Many Feathers LbNA # 18297
|Owner||The Aroostook Sleuth|
|Placed Date||Sep 22 2005|
|Location||East Vandergrift, PA|
|Found By||Quest Master|
|Last Update||Jun 1 2009|
East Vandergrift, also called The Morning Sun by locals, is a sleepy little town along the Kiskiminetis River in western Pennsylvania. It has a rich cultural immigrant history some of which is still present today. The following clues will take you along an old railroad bed where legend says that Jesse James and his gang traveled and hid some treasure there in the hillside. Regardless, there is some treasure there in the form of a letterbox.
The stamp is based on an original carving done in the 1930's in a rock face by a boy who lived not too far away. Some of the carving is still visible today.
There are only two roads into E. Vandergift. Take the road from the Vandergrift side and proceed down a steep hill. Near the bottom before the sharp curve is a road that angles to the right called High Street. Turn onto High Street and slowly drive up the hill. You should be looking for telephone poles on the LEFT which start near the top of the hill. (Note: Depending upon the time of the year, the first pole may not be obvious due to foliage cover. So look carefully.) At the top of the hill is a pull-off and turn-around area. I suggest parking here and walking the rest of the way. From the third pole on the LEFT walk 21 paces and you will notice a group of large trees on the left. The black walnut tree with an outcropping of large rocks sticking up is the tree you want. Around the back and to the side is a smaller group of rocks and stones overlooking the hillside. Underneath is your prize.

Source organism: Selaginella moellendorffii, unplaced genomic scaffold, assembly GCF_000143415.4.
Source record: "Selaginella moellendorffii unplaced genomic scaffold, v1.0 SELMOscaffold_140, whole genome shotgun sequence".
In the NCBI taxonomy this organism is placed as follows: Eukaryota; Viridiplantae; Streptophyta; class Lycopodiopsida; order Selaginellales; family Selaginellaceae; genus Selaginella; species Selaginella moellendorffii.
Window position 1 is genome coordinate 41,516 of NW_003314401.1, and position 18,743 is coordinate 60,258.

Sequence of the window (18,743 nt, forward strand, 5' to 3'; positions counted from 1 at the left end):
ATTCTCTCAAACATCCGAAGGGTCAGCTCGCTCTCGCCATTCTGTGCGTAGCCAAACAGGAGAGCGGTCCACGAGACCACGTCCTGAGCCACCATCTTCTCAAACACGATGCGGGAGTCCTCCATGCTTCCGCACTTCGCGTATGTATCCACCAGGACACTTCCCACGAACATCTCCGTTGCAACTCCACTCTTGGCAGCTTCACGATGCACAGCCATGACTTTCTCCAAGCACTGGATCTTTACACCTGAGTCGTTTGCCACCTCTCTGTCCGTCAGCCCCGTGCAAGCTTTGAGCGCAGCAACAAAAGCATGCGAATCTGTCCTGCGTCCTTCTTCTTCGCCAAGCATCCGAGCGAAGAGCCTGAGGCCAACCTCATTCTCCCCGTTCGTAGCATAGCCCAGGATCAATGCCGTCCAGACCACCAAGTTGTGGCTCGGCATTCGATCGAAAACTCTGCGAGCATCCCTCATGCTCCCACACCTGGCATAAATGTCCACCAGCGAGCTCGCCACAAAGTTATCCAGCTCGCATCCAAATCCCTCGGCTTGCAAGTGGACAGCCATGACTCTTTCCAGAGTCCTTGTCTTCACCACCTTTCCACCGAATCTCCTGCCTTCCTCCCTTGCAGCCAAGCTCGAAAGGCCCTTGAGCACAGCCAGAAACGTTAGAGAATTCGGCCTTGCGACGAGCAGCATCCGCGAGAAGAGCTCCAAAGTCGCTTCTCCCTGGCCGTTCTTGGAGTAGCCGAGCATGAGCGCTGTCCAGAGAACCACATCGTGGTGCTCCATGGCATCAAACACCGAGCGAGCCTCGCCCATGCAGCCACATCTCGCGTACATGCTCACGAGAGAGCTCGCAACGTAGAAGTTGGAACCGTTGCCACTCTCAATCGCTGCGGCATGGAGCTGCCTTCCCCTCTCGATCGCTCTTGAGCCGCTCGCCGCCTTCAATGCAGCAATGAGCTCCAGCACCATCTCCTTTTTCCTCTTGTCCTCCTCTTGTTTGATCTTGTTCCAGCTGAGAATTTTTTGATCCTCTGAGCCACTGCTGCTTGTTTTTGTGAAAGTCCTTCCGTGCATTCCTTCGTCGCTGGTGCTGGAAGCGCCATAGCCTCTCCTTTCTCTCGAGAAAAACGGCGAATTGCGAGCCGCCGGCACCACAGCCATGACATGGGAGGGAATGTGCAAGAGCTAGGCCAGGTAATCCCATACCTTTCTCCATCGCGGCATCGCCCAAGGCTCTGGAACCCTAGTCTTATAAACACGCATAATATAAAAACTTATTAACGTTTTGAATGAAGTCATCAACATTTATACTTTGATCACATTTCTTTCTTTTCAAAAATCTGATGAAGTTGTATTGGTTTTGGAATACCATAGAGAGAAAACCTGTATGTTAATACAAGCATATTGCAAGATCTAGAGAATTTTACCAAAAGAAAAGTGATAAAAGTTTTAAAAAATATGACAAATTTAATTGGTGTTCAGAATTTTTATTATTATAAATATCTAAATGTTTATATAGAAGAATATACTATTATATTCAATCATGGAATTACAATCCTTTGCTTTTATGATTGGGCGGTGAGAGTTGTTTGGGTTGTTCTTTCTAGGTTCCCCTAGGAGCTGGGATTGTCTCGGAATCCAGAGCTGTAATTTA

PLEASE NOTE: Most letterboxes go missing because careless letterboxers do not rehide carefully and completely. Please rehide this box well. Thanks.
If you would like to see what is left of the original carving that this stamp is based on please continue 22 more paces down the road. On the right, in the rock face against the hill is some graffiti. Walk over and look carefully--you'll see Many Feathers. The box was placed in memory of that little boy who carved it and in honor of his great grandson, Many Feathers.